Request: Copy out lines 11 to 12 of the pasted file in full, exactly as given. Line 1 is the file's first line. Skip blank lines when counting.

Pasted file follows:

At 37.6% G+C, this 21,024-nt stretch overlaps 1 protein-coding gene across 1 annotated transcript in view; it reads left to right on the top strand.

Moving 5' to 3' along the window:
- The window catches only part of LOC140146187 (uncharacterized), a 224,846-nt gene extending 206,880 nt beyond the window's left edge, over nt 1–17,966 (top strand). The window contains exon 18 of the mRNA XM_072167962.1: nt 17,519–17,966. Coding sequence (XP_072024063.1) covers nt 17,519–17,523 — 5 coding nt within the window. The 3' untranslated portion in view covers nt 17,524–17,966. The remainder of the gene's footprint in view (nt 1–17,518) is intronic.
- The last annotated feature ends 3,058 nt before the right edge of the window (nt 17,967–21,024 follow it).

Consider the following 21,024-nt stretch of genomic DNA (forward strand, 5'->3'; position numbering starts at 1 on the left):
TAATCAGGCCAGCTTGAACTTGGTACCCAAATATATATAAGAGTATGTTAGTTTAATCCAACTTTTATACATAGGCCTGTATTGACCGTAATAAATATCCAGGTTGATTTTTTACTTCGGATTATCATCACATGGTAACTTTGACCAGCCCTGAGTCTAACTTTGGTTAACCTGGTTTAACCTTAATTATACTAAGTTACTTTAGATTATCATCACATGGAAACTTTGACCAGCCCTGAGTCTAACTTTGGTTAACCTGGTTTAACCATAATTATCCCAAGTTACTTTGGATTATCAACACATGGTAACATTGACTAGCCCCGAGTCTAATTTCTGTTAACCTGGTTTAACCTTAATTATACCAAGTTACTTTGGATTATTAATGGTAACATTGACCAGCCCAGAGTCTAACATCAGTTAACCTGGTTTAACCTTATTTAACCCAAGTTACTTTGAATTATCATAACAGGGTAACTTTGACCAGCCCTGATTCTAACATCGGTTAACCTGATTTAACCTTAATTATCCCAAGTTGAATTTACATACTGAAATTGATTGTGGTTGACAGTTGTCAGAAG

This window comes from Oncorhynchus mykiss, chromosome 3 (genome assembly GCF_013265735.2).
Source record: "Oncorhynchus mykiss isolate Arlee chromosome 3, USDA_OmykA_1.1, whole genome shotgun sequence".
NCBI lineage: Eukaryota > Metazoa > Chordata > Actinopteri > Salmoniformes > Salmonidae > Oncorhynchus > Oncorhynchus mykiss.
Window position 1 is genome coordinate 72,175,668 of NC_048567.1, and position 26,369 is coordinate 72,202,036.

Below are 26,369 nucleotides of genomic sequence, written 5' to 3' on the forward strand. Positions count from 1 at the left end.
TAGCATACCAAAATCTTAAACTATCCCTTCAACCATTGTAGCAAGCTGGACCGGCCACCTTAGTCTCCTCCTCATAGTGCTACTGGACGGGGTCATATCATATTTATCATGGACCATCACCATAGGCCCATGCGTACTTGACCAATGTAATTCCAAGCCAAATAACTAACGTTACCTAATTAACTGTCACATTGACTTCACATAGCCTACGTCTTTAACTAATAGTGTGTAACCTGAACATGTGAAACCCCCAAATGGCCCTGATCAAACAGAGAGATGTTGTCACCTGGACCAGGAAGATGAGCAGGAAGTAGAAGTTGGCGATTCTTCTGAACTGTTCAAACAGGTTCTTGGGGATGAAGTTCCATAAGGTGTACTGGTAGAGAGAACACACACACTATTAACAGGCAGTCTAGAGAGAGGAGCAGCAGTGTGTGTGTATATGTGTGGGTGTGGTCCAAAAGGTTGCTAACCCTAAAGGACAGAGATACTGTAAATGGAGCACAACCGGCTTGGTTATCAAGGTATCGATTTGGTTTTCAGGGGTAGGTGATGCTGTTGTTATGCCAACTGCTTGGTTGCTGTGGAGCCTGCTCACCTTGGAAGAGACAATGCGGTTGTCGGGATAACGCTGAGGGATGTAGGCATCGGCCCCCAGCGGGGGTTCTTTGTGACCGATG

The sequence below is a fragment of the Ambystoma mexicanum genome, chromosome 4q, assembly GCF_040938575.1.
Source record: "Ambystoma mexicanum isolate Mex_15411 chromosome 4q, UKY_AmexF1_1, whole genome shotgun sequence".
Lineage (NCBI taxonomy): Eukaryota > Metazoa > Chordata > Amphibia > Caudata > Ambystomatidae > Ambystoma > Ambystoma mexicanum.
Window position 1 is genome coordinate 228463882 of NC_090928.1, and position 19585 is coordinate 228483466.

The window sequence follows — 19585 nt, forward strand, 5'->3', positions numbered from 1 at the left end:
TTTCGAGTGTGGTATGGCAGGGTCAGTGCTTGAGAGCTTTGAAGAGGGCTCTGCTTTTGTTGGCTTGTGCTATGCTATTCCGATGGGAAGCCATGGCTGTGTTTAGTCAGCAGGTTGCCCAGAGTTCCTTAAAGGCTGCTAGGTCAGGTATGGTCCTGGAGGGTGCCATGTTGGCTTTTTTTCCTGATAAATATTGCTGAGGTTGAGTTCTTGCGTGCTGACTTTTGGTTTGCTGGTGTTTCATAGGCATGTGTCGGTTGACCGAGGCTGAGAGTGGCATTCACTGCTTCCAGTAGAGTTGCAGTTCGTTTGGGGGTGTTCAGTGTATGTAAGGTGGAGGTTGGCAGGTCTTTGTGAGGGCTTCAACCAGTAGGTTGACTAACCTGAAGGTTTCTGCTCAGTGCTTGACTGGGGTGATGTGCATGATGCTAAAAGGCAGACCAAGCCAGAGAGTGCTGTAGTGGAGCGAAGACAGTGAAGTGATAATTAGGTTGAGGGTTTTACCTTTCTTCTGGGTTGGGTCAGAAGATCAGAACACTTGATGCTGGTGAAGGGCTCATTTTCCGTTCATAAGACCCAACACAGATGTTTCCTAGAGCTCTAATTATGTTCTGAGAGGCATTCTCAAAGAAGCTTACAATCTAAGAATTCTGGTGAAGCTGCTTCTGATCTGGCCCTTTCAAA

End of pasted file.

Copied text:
Below are 26,369 nucleotides of genomic sequence, written 5' to 3' on the forward strand. Positions count from 1 at the left end.
TAGCATACCAAAATCTTAAACTATCCCTTCAACCATTGTAGCAAGCTGGACCGGCCACCTTAGTCTCCTCCTCATAGTGCTACTGGACGGGGTCATATCATATTTATCATGGACCATCACCATAGGCCCATGCGTACTTGACCAATGTAATTCCAAGCCAAATAACTAACGTTACCTAATTAACTGTCACATTGACTTCACATAGCCTACGTCTTTAACTAATAGTGTGTAACCTGAACATGTGAAACCCCCAAATGGCCCTGATCAAACAGAGAGATGTTGTCACCTGGACCAGGAAGATGAGCAGGAAGTAGAAGTTGGCGATTCTTCTGAACTGTTCAAACAGGTTCTTGGGGATGAAGTTCCATAAGGTGTACTGGTAGAGAGAACACACACACTATTAACAGGCAGTCTAGAGAGAGGAGCAGCAGTGTGTGTGTATATGTGTGGGTGTGGTCCAAAAGGTTGCTAACCCTAAAGGACAGAGATACTGTAAATGGAGCACAACCGGCTTGGTTATCAAGGTATCGATTTGGTTTTCAGGGGTAGGTGATGCTGTTGTTATGCCAACTGCTTGGTTGCTGTGGAGCCTGCTCACCTTGGAAGAGACAATGCGGTTGTCGGGATAACGCTGAGGGATGTAGGCATCGGCCCCCAGCGGGGGTTCTTTGTGACCGATG